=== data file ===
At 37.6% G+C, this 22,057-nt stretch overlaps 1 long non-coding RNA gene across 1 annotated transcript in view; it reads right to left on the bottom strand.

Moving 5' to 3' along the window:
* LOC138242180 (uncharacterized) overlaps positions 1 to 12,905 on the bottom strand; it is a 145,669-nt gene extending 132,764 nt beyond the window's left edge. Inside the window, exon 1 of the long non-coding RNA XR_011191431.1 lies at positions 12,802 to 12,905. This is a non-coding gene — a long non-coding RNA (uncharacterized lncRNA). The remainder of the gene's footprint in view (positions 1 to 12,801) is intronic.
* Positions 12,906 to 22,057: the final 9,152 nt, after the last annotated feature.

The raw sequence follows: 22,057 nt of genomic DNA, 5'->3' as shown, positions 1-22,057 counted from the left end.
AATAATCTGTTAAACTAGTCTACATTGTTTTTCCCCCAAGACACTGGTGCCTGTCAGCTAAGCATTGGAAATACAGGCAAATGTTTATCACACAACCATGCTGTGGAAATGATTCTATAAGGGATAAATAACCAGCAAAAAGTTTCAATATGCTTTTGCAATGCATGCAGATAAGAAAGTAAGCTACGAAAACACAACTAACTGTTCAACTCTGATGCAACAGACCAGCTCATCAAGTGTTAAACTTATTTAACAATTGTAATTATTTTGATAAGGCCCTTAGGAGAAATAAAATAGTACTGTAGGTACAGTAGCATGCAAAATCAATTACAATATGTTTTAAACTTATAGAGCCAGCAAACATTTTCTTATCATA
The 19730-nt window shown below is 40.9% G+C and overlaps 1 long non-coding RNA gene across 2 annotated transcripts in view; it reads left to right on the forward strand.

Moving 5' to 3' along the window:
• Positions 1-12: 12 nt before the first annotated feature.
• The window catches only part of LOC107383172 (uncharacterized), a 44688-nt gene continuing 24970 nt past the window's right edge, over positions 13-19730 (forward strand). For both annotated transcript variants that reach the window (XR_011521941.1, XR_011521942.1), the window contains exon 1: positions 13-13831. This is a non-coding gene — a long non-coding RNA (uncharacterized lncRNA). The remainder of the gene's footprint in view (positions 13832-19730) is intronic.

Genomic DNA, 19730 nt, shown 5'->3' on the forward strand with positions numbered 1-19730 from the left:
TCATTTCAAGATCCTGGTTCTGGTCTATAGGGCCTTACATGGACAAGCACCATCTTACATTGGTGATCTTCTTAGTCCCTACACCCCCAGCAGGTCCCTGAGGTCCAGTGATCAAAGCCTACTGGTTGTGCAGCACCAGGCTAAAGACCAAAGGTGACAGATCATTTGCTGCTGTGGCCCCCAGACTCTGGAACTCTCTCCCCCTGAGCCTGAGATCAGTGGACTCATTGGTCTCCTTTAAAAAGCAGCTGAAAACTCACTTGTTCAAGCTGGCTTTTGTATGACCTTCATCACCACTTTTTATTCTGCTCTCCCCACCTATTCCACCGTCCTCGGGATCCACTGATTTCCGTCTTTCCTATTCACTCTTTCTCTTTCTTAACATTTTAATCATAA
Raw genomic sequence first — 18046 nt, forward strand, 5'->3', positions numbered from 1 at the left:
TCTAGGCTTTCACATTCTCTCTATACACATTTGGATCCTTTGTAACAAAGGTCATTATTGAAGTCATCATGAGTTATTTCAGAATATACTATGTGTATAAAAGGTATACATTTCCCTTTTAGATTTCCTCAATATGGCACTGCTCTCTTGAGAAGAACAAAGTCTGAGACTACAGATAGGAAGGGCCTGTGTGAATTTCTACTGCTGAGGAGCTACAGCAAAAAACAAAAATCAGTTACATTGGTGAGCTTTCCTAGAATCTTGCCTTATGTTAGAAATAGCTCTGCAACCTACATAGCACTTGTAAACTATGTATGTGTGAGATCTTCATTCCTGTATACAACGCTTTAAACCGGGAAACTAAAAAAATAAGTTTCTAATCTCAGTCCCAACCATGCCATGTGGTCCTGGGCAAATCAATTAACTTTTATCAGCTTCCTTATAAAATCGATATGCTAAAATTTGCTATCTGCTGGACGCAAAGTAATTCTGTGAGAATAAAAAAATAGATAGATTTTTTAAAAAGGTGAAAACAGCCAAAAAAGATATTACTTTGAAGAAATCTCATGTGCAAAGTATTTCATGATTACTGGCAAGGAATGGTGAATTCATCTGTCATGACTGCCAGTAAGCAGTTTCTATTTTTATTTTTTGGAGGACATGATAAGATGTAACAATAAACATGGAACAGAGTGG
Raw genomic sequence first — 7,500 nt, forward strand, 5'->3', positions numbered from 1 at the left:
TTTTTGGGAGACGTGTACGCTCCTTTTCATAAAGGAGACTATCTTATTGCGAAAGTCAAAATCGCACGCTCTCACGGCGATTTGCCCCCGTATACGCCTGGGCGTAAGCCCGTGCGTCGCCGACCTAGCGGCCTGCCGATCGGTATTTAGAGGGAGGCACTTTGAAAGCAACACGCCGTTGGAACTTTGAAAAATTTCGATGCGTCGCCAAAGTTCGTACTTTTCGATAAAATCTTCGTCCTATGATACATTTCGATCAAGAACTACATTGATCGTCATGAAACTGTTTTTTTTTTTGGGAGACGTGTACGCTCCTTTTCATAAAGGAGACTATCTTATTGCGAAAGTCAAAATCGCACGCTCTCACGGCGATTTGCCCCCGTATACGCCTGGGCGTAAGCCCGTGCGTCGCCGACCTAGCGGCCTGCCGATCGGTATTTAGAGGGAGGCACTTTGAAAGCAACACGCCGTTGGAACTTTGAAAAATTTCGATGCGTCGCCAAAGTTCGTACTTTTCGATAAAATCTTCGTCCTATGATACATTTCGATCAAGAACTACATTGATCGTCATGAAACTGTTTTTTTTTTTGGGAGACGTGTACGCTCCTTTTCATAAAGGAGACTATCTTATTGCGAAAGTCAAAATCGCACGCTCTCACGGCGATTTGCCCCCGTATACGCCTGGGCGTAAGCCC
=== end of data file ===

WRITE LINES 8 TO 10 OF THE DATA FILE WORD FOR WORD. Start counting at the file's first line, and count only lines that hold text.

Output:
Moving 5' to 3' along the window:
• Positions 1-12: 12 nt before the first annotated feature.
• The window catches only part of LOC107383172 (uncharacterized), a 44688-nt gene continuing 24970 nt past the window's right edge, over positions 13-19730 (forward strand). For both annotated transcript variants that reach the window (XR_011521941.1, XR_011521942.1), the window contains exon 1: positions 13-13831. This is a non-coding gene — a long non-coding RNA (uncharacterized lncRNA). The remainder of the gene's footprint in view (positions 13832-19730) is intronic.